Shoehorn With Teeth

From This Might Be A Wiki
They Might Be Giants performing "Shoehorn With Teeth" wearing carpet hats, 1988.

song name Shoehorn with Teeth
artist They Might Be Giants
releases Lincoln, Then: The Earlier Years
year 1988
first played May 16, 1987 (468 known performances)
run time 1:13
sung by John Flansburgh (first verse alone), John Linnell (second verse alone)


  • In 2021, Dan Spock, a childhood friend of the Johns, explained the origins of this song in the Miscellaneous T Facebook group:
    OK, so I knew the Johns growing up in Massachusetts. We had a mutual friend, a New York kid I met in summer camp who was very funny, kind of a prankster, a very irreverent sense of humor. We all had these common interests in underground comics, music like Zappa and Beefheart, comedy like Firesign Theater, etc. Anyway, I would go visit him when we were teens in NYC. He had this gag I watched him do where he would go into a shoestore and ask if they carried shoehorns. The clerks would pull out boxes and show him what they had and my friend would say, yeah, no, this isn't the kind I'm looking for. Now some of these stores had quite a selection. It's New York, right? So they'd have everything from the cheap plastic shoehorns that only cost a quarter all the way up to fancier ones with long handles made out of real animal horn, or engraved sterling silver or whatever. So, the clerks would be showing him stuff, completely stumped. What kind are you looking for, kid? And my friend would say, you know, the kind with teeth? The kind that have teeth on them. That kind.

    And these clerks would have all kinds of reactions, everything from I've never heard of that, to there's no such thing, to can you describe it better? The whole time I'm trying not to crack up, but the basic idea was to see how long you could keep the gag going until the clerk got frustrated and threw us out of the store. So, I shared this story with Linnell and he thought it was funny, I guess, because he didn't forget it. He wrote the song probably at least a decade later. The part about people being beat up for stating their beliefs is just a classic Linnell non-sequitur of the type he's been spinning out since he was at least 9 years old when we first met. BTW, the NYC kid responsible for this prank is Eric Drooker who is now a pretty renowned illustrator/artist in his own right.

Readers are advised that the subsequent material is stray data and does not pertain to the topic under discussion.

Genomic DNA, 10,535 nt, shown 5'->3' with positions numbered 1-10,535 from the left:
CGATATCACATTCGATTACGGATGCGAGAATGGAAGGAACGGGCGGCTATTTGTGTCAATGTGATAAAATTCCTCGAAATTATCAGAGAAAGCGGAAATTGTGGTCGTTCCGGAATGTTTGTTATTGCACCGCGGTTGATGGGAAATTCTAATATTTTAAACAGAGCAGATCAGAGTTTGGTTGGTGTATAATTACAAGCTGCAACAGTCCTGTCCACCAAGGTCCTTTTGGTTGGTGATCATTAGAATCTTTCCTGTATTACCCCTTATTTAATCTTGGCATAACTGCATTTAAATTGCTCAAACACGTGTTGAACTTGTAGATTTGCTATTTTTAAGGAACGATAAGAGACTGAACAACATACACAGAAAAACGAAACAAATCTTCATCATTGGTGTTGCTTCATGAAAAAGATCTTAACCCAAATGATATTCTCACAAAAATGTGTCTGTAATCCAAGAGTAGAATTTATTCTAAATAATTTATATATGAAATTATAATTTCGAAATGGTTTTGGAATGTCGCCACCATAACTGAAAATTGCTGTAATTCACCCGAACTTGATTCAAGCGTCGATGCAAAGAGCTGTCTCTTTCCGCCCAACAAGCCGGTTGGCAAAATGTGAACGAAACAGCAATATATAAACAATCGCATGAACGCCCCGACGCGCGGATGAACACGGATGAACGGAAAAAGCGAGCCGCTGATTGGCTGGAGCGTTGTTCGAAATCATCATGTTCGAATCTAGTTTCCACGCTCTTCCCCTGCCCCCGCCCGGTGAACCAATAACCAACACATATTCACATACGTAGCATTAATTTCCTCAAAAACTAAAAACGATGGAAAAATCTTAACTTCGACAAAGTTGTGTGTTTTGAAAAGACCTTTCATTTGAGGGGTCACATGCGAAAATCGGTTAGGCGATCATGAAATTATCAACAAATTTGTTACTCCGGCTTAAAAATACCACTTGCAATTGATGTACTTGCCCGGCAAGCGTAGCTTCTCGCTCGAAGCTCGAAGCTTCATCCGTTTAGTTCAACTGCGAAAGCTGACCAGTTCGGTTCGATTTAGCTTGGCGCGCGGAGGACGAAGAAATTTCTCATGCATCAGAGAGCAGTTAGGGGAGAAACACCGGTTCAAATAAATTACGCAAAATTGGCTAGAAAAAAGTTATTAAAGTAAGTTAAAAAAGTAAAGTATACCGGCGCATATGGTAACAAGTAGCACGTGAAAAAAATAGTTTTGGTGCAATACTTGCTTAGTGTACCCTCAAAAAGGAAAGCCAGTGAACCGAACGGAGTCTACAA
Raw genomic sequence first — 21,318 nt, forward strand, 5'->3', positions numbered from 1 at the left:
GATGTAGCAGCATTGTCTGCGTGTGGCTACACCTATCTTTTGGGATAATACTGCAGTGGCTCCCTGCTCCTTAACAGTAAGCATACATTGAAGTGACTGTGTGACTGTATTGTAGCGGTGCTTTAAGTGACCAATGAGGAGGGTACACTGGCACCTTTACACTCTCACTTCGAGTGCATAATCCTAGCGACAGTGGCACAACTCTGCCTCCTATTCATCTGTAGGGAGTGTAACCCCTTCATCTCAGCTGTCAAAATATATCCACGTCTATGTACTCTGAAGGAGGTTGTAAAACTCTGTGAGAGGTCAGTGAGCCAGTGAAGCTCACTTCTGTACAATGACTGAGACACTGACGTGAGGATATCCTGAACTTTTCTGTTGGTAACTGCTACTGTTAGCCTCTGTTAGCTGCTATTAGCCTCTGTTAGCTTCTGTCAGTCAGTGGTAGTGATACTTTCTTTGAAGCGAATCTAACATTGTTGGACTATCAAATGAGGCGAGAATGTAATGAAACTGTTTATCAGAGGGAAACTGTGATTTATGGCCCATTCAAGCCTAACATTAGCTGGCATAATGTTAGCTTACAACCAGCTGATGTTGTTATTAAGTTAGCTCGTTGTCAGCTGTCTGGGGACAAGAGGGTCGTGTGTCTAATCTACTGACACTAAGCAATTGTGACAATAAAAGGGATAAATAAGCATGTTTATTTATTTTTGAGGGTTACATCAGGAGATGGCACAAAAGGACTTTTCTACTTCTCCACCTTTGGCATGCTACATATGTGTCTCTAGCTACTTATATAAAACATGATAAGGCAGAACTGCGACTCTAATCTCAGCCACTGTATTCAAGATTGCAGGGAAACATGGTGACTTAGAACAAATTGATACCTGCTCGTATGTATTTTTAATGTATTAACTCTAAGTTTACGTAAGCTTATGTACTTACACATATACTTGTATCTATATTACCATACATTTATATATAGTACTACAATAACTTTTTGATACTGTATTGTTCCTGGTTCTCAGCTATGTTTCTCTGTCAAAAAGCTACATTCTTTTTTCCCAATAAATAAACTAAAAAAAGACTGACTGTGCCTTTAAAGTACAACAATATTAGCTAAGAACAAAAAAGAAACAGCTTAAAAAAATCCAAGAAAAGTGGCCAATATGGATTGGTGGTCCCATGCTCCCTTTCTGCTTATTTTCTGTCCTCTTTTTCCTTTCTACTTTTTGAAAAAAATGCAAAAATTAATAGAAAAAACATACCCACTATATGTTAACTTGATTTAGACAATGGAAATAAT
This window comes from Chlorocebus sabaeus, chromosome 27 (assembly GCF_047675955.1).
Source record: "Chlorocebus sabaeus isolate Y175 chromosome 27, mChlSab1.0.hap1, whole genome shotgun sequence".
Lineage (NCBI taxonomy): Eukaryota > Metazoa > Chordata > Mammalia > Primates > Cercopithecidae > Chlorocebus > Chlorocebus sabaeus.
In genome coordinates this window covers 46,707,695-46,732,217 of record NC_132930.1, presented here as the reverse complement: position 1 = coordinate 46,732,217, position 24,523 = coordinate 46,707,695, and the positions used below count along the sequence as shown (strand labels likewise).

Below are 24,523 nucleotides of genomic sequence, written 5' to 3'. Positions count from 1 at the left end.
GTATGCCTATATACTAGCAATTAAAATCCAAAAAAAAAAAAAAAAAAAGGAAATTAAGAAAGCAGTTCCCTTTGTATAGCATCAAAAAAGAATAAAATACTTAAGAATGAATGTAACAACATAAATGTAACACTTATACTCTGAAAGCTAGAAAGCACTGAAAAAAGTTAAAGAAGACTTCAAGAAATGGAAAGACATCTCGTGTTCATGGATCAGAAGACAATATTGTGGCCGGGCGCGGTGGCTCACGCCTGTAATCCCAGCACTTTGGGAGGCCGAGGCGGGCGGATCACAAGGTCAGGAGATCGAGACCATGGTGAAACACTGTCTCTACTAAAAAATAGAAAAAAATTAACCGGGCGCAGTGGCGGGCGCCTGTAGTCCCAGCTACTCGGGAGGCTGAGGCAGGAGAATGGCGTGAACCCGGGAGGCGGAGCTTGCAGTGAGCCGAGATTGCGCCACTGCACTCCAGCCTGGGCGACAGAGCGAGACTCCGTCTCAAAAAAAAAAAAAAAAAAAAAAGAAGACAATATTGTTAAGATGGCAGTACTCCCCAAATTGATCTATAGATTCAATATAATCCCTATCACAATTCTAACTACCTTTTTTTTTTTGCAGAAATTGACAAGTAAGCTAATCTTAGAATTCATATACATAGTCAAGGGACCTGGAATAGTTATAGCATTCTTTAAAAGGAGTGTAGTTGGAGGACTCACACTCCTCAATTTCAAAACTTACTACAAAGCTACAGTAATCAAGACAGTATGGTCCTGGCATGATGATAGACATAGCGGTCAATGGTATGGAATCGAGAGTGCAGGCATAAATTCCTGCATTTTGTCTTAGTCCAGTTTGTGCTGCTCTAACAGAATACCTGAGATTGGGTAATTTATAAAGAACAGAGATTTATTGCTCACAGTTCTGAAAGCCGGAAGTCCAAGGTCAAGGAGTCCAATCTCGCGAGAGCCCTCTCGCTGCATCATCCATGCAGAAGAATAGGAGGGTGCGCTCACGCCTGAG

• John Linnell would also explain this story in "Everything Sticks Like A Broken Record", a track-by-track breakdown of the Lincoln album featured in Bandbox Issue #103:
The notion of it was based on a friend of mine from New York who perversely would... I think he initially made an art object where he took a plastic shoehorn and glued little teeth to it as kind of an absurd art object that just came out of his imagination. But then it got weirder because he would go into shoe stores and ask, "Do you have any shoehorns with teeth?" Just to be a weird provocateur and a nuisance, I guess. The shoe salesman would be like, "I don't know," and they'd go and pull out a box of shoehorns and they're like, "What about these?" He's like, "No, none of these seem to have any teeth."
  • In live shows from 1987 to 1988, this song was frequently performed with three-foot carpet hats, most notable for their appearance in the music video for Don't Let's Start. John and John on the carpet hats[1]: "People like them but they do have negative side effects−they turn your forehead red, crush your brain and make you vote Republican."
  • The glockenspiel was originally brought out for Brian Doherty to play during the slow version of "Why Does The Sun Shine?." After a while, the band decided to goof on the audience by making a big show of bringing out the glockenspiel and make them think that They were going to play one song and then actually playing another, unexpected song which was not previously in the live set. What made it even more comical is the fact that the replacement song only used the glockenspiel for three notes. The tradition was handed off to Dan Hickey, and the band continued to make a big show of introducing the song whenever it was played right up until the glockenspiel was retired and given away to a young fan at a show in 2002.
  • In lieu of using the glockenspiel at some shows, Marty Beller has used three desk bells affixed to a 2x4 block while performing the song, or a bell cymbal hanging on a piece of rope.
  • This song has been covered by Da Vinci's Notebook with Moxy Früvous.
  • The note hit on the glockenspiel is an A (recorded with a B-flat note).

Song Themes

Body Parts, Death, Furniture, Music, Questions, Swing Feel, Title Not In Lyrics, Transportation


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Shoehorn With Teeth is currently ranked #308 out of 1009. (141 wikians have given it an average rating of 8.58)